Monthly Archives: June, 2008

Thought for the day

If you give a talk in a research establishment,
is that a lab-oratory?

Today’s highlights

Here’s a useful site: the Awesome Highlighter. It lets you create a short URL link not only to a page, but to some text you’d like to highlight within that page. There’s a bookmarklet and Firefox plugin to make it easier to use. Quite clever.

Here’s an example of the results. The yellow bit isn’t in the original page:


Purity of fields

from xkcd

Hurrah for Ireland!

Hee hee… The Irish have voted ‘No’ to the Lisbon treaty. Splendid stuff!

Now, the Eurocrats have a long tradition of bypassing the democratic process. In 2001, they asked the Irish people to vote again until they got the answer right. A bit like Mr Mugabe.

This time, they changed the name of a previously-rejected treaty, and most of Europe didn’t even get a chance to vote because the French and Dutch got the wrong answer under the old name and they might not quite be bamboozled into voting differently this time. So, no doubt, the suits in Brussels will now come up with another way to ignore the wishes of the people. Ah well…

Europolitics is like Eurovision. The votes are highly dubious, it gets sillier every year, and it too is likely to go into serious decline when Ireland stops winning.

Homer page?

Neil Davidson from Red Gate software was visiting the other day, and since he’d seen my interest in the Iliad, he brought his along:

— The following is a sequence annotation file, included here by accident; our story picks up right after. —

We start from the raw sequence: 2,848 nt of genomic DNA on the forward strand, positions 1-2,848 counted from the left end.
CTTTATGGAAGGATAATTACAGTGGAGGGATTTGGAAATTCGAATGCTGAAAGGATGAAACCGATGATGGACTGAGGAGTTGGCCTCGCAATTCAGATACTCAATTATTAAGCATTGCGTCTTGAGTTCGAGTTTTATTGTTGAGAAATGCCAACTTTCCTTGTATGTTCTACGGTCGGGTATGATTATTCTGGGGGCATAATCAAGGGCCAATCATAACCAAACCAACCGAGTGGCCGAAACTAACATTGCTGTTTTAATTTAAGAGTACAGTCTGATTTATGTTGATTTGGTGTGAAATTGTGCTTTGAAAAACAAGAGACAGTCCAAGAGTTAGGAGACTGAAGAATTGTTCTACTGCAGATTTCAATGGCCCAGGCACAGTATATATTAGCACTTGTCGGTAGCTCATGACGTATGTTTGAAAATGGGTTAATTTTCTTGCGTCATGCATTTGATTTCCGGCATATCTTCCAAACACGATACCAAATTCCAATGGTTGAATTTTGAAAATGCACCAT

My brief experiments left me quite impressed. It’s beautifully manufactured and has the best e-ink-type screen I’ve seen yet. It has wifi, too, and I gather from friends that it’s rather more ‘hackable’ than some of the competition. And unusually, you can also write on it with a stylus:

Nice for notes & sketching, but you can also annotate PDFs.

Of course, there are downsides. Joe Newman tells me that it’s slow to boot, and the battery life is around 5 hours of reading… both of which are markedly different from my Sony. I guess you have to keep more bits powered up on the Iliad, to detect stylus contact etc, whereas the Sony uses almost no power at all until you turn a page. I felt it really needed a processor with double the speed, which no doubt would swallow a battery even faster. And, of course, the biggest problem is the price: at £400, it costs more than two Kindles.

Nonetheless, I think this, and not the Kindle, is really the shape of things to come.


Rose found my ‘cute story of the day‘ for today.

The three roads to happiness

Public footpath signs

I’ve always felt that one of the things I’d miss most if I ever left the UK for, say, America, is our network of public footpaths. I’ve spent many a happy weekend afternoon on them, discovering places I’d never seen before.

An example from this afternoon for all you Cambridge residents. Where, within 10 miles of the city centre, can you find white limestone cliffs? You can’t see them from the road.


They’re a lot more dramatic than they look here, too.

But as well as drama this afternoon, there was beauty:

a rose in sunlight

And history:


and cuteness:


But the cutest moment came near the end of my walk when, hearing lots of cheeping coming from the river, I went closer and saw a couple of swans and three cygnets heading homewards:


There was quite a current, and the little one were having to work hard to keep up.

But no, wait, I was mistaken. Four cygnets:


One had obviously found the current a bit too much and had to be given a lift.

They headed off in the evening sun.


And so did I.

More photos here.

Rock and Edirol

I must be just the sort of customer Apple love, I think. Having had fun playing with iMovie, I long ago upgraded to Final Cut Express, and I’m a big fan of Aperture, their offering for those who need more than iPhoto.